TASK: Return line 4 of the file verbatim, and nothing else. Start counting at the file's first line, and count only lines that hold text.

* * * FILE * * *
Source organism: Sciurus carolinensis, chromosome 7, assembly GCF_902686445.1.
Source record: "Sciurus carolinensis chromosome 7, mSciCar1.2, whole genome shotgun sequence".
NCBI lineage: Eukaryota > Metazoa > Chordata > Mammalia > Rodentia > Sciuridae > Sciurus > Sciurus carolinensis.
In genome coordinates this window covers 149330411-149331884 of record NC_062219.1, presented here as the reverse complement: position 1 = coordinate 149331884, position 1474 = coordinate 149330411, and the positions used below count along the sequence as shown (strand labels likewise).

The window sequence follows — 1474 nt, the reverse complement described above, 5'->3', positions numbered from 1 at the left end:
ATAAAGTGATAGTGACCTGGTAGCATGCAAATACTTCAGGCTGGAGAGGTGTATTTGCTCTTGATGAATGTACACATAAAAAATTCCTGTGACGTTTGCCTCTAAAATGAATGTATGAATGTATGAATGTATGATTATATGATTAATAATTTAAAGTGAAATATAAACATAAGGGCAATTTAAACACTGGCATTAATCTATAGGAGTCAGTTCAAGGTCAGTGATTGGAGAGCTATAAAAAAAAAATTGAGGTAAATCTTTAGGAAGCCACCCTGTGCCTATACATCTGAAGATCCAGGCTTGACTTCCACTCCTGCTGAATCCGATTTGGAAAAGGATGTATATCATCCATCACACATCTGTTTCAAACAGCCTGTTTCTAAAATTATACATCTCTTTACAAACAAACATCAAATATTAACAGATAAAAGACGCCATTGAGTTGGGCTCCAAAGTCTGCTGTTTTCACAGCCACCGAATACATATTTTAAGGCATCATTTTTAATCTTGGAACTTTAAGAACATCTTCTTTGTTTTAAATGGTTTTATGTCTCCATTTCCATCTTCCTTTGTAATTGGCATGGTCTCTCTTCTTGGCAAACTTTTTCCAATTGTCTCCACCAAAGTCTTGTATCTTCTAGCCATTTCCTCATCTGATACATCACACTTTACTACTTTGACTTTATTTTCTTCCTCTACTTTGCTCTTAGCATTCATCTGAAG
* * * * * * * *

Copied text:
In genome coordinates this window covers 149330411-149331884 of record NC_062219.1, presented here as the reverse complement: position 1 = coordinate 149331884, position 1474 = coordinate 149330411, and the positions used below count along the sequence as shown (strand labels likewise).